Tricuspid valve stenosis

Tricuspid Valve Stenosis is a valvular heart disease that narrows the opening of the heart's tricuspid valve. It is a relatively rare condition that causes stenosis-increased restriction of blood flow through the valve.[1]

Tricuspid Valve Stenosis


A mild diastolic murmur can be heard during auscultation caused by the blood flow through the stenotic valve. It is best heard over the left sternal border with rumbling character and tricuspid opening snap with wide-splitting S1. It may increase in intensity with inspiration (Carvallo's sign). The diagnosis will typically be confirmed by an echocardiograph, which will also allow the physician to assess its severity.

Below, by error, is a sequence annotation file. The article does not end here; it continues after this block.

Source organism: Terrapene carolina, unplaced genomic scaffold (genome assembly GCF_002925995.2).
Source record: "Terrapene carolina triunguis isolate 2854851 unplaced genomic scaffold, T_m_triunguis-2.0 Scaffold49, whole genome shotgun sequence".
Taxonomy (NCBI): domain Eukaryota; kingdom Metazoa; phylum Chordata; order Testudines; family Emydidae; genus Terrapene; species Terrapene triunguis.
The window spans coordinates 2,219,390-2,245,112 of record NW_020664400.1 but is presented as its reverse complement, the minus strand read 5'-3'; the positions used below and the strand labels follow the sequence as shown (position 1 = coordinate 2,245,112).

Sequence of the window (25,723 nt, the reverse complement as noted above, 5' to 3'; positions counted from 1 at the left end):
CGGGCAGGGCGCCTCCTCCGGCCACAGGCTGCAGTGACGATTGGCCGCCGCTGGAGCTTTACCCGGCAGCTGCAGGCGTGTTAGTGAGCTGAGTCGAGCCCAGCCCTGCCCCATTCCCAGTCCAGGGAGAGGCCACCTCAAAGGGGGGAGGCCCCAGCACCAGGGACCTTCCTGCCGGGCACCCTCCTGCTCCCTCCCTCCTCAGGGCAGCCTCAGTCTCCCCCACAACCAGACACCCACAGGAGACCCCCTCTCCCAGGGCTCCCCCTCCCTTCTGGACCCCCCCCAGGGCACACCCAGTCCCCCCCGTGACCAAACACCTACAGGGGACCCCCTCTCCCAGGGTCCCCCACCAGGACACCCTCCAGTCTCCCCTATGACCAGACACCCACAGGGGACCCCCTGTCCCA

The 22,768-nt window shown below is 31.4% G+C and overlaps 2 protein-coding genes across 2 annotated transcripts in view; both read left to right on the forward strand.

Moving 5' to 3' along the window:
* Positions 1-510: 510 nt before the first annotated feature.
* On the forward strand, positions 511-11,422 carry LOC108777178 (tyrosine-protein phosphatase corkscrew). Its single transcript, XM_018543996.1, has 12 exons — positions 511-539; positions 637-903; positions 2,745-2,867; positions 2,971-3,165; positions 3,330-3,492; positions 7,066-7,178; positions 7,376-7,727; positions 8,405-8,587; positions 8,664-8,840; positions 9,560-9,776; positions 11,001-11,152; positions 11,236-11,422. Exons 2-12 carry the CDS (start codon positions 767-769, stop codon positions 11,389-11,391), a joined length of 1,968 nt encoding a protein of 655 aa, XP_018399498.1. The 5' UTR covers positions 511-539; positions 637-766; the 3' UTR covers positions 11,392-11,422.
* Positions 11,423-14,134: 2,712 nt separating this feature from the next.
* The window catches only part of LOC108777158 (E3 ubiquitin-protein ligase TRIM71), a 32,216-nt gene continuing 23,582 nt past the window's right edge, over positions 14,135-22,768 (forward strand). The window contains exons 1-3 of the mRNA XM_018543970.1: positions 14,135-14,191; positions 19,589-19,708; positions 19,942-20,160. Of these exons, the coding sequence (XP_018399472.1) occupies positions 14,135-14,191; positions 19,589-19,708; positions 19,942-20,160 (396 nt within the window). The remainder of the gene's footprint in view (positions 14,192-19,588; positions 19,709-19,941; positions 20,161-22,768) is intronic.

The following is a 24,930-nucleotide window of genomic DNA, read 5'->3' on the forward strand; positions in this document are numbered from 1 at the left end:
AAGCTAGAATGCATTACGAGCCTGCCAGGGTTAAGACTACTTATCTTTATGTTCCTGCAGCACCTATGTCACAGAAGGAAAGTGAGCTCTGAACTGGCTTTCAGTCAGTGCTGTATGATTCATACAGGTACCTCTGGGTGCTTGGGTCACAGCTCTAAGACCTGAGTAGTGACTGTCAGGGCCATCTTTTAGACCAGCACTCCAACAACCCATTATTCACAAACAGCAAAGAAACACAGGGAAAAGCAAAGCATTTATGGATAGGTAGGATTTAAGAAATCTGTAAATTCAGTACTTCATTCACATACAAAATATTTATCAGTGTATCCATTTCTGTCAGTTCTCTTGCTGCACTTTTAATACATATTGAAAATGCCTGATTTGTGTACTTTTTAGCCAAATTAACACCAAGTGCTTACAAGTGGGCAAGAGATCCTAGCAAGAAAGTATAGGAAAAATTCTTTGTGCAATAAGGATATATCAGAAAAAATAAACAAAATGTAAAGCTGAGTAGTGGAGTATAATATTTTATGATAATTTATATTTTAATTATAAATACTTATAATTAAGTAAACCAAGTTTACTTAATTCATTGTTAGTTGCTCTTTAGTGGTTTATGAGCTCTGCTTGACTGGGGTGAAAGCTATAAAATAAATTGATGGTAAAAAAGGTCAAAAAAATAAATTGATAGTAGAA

Tricuspid valve stenosis itself usually doesn't require treatment. If stenosis is mild, monitoring the condition closely suffices. However, severe stenosis, or damage to other valves in the heart, may require surgical repair or replacement.

The treatment is usually by surgery (tricuspid valve replacement) or percutaneous balloon valvuloplasty. The resultant tricuspid regurgitation from percutaneous treatment is better tolerated than the insufficiency occurring during mitral valvuloplasty.

See also


  1. "Problem: Tricuspid Valve Stenosis". Retrieved 2017-10-31.
External resources
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